by Debbie Harris — October is Breast Cancer Awareness month which is indicated by wearing pink ribbons and pink clothing. This isn’t the only cause assigned a color. Also on the calendar is women’s heart awareness day, for which we wear red. More recently we wore red to support women’s contributions to society. I missed wear purple for Relay for Life this year, but wore green instead. I was redeemed when I discovered that coincidently that day happened to be organ donor awareness day, for which we were supposed to wear green or blue. Whew!
There’s also wear jeans day to protest a ruling in Italy that exonerated an accused rapist because the (male) judge said that the alleged victim couldn’t have been raped because she was wearing jeans that would have been too difficult for the accused to remove. There’s wear yellow to fight cancer, or, on a different day, cystic fibrosis and on another day, support immigrants. Wearing orange brings awareness to gun violence, or it could mean you’re a rebellious Scottish protestant if you wear it on St. Patrick’s Day—or maybe a Giant’s fan. Purple can also indicate gay pride or domestic violence awareness or support for epilepsy awareness—it depends on the day.
I work for a school district so we wore pink to support anti-bullying efforts; that cause has also claimed purple and green in other locations. Wearing white is a tip of the hat to suffragettes (or you’re in the medical profession) and wearing black is for melanoma awareness (or you’re in mourning). If you wear green on the right day you’re helping to support runaway prevention, and blue for colon cancer awareness. This year, wearing a red clown nose was added—for child poverty awareness. Nothing says I care about poor children more than spending money on a foam rubber, red nose piece probably made in China. We care, yes we do! How did they come up with that one?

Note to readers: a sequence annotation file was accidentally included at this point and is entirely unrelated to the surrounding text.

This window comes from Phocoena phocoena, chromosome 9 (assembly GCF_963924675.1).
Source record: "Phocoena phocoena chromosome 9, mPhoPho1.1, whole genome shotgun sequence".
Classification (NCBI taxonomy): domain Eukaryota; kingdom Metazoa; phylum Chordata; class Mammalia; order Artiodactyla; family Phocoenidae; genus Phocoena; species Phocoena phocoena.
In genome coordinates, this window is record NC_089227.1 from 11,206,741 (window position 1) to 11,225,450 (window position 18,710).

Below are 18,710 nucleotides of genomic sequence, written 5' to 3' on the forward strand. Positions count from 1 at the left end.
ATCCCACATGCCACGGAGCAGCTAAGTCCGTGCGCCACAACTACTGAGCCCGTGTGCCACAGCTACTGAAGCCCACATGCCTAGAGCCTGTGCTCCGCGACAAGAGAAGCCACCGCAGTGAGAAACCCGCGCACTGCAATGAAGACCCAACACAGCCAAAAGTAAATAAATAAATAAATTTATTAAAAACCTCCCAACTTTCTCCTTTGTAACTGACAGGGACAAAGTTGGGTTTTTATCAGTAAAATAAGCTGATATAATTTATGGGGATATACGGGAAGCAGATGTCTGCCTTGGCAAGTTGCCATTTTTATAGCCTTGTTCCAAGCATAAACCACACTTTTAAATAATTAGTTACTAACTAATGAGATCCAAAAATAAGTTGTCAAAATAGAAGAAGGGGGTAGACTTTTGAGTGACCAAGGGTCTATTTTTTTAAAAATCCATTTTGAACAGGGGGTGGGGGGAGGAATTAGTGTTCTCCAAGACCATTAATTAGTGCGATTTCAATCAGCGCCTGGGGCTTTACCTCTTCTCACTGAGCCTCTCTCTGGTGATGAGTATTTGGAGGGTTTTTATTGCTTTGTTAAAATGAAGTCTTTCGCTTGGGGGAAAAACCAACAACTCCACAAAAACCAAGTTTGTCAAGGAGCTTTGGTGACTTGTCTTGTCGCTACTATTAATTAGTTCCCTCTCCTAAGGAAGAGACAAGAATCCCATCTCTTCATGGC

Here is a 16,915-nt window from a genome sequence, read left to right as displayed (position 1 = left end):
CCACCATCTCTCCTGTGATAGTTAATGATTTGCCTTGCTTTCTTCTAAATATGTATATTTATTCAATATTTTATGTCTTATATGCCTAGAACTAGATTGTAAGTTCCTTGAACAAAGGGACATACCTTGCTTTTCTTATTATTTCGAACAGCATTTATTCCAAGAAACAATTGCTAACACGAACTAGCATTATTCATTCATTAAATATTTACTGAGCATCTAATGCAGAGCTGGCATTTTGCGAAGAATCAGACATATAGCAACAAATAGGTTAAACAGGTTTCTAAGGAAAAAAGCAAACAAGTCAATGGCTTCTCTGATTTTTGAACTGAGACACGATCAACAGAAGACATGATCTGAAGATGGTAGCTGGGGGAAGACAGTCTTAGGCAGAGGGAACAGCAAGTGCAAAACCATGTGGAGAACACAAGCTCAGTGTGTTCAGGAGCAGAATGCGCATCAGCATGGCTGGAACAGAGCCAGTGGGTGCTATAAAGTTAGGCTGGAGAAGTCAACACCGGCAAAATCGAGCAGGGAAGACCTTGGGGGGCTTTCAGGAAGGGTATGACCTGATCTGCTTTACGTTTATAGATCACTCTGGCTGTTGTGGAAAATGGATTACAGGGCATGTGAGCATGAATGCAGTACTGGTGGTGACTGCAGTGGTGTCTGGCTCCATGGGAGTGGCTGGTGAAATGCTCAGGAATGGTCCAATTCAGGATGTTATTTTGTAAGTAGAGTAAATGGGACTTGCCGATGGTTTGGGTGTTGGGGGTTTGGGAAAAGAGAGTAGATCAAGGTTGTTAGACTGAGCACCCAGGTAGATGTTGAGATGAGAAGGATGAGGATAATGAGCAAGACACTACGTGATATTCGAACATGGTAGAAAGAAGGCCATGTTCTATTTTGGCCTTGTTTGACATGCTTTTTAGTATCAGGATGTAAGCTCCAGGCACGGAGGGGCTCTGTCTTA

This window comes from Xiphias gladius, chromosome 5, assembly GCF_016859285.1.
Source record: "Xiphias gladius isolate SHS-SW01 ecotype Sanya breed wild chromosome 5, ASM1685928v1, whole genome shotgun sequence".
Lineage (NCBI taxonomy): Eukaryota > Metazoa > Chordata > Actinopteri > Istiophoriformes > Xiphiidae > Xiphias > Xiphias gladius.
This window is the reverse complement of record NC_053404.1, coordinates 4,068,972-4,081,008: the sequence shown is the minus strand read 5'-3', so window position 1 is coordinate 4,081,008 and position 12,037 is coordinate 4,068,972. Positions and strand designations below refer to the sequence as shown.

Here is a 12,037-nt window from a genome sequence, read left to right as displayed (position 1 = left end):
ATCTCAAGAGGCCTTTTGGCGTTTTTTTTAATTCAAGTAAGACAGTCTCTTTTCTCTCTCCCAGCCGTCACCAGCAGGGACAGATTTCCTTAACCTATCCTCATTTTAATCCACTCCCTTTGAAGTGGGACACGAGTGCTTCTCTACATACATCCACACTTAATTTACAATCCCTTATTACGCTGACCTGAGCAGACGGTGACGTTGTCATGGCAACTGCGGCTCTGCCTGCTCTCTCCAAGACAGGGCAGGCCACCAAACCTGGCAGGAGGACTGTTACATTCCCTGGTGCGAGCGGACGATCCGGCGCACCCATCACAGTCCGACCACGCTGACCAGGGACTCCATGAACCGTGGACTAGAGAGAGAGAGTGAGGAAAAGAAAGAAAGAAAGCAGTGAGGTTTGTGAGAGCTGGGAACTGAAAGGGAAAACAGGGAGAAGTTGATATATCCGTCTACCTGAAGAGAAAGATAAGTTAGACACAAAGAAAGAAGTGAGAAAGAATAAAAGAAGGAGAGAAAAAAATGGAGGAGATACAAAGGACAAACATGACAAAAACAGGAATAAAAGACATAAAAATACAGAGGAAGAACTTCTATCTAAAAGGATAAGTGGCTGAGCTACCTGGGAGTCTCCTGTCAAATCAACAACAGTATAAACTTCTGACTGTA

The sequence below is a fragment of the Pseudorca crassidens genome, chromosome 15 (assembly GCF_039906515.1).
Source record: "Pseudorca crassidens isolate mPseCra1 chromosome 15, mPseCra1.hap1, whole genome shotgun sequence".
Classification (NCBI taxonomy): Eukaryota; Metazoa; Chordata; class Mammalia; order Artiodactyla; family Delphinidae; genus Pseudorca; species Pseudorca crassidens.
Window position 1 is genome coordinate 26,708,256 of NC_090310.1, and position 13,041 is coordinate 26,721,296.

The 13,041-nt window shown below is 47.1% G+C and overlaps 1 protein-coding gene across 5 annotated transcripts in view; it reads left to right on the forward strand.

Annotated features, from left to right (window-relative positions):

Well, I don’t think we have enough days of wearing specific clothes to support or bring awareness to issues and problems. Let’s make October 12, baldness support day and everyone can wear hats. We can make October 20, ingrown toenail awareness day, with the wearing of blue socks. How about support for the nearsighted with a day where everyone wears glasses whether they need them or not?
How about a day for left handers? We can all wear our clothes with the labels in front. There could be elder awareness day when we all wear clothes that are way out of style—penny loafers, poodle skirts, leisure suits, bell bottoms, thick polyester pants, stockings with seams in the back, shoulder pads. Find a style from your parents’ high school yearbooks and run with it. If you like it, you can do it again for Halloween.
It’s interesting that no one seems to want to use brown for their cause. Let’s give brown meaning and make it the caffeine addiction awareness color. We can wear brown–tan if you take your coffee with cream—and march in front of Starbucks, screaming out the pain of caffeine withdrawal.
And let’s get some new colors working for us. Teal can be worn for Vein Health Day. People who have had their veins worked on can give testimonials at rallies. Silver can be worn for cavity prevention day—in honor of the old silver fillings we used to get. We can have a support day for indecisive people. Let’s make it gray . . . no, mauve . . . no, aquamarine. Oh, you figure it out!
So get out your calendars and colorize your wardrobe, people. We have causes to support! (And Happy Halloween)